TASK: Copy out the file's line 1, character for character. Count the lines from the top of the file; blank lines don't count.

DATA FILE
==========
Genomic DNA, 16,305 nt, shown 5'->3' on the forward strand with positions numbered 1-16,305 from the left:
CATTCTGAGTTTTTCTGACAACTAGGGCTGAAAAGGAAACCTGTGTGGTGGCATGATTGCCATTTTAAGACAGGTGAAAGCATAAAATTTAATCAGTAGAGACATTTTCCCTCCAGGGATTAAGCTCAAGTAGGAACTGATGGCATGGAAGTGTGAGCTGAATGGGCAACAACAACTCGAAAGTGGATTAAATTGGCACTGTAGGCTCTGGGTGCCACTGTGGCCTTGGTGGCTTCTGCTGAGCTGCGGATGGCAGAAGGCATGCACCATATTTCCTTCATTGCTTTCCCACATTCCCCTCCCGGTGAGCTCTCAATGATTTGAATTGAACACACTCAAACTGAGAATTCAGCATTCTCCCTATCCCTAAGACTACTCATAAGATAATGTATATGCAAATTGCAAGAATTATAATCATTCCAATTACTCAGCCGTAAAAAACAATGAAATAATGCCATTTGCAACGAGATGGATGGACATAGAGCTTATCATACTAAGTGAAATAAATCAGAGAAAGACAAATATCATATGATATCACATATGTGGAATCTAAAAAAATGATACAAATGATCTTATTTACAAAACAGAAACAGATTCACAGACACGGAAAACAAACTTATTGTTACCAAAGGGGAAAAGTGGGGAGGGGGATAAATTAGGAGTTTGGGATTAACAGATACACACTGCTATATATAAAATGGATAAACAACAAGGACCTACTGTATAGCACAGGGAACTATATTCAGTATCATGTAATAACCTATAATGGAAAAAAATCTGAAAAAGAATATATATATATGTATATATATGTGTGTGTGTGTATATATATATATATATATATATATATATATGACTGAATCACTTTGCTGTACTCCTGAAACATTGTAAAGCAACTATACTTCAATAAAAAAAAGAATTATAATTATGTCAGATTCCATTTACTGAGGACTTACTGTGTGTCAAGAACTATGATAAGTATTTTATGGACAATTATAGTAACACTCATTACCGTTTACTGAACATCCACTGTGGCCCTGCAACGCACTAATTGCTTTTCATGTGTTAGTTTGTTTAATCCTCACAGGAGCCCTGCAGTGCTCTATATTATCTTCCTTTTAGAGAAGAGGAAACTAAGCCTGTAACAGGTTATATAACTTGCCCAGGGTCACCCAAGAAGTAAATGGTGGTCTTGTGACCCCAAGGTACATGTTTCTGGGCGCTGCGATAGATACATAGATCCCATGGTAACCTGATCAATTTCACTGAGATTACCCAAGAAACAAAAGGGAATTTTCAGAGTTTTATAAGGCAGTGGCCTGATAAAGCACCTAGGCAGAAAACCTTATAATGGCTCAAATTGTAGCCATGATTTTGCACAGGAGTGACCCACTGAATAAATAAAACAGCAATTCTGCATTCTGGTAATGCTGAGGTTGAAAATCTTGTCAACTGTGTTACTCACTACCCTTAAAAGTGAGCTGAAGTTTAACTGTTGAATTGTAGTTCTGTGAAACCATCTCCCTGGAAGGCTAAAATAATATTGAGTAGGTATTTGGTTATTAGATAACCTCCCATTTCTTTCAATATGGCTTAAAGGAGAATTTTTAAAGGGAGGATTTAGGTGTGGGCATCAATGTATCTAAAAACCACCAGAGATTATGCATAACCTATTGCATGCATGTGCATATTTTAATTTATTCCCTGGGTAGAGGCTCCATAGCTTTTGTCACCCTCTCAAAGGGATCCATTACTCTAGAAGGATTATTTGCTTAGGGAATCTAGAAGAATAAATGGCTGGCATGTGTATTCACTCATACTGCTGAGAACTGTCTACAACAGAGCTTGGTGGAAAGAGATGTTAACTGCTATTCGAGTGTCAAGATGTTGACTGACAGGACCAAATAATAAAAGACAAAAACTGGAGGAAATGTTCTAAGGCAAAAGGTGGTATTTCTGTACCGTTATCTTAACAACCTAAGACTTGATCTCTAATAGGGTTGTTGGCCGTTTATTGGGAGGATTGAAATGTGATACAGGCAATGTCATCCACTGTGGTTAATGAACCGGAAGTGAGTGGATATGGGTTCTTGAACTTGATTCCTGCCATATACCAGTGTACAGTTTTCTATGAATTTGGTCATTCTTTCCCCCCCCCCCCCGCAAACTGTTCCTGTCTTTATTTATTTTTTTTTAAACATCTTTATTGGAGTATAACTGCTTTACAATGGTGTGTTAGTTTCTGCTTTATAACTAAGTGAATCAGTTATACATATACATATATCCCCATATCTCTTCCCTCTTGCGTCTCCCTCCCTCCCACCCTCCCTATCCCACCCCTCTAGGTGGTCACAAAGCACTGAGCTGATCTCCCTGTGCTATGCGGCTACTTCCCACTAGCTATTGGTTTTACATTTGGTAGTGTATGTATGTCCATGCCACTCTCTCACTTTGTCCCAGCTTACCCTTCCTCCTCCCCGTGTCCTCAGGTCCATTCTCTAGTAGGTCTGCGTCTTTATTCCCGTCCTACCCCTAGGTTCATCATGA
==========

Genomic DNA, 16,305 nt, shown 5'->3' on the forward strand with positions numbered 1-16,305 from the left: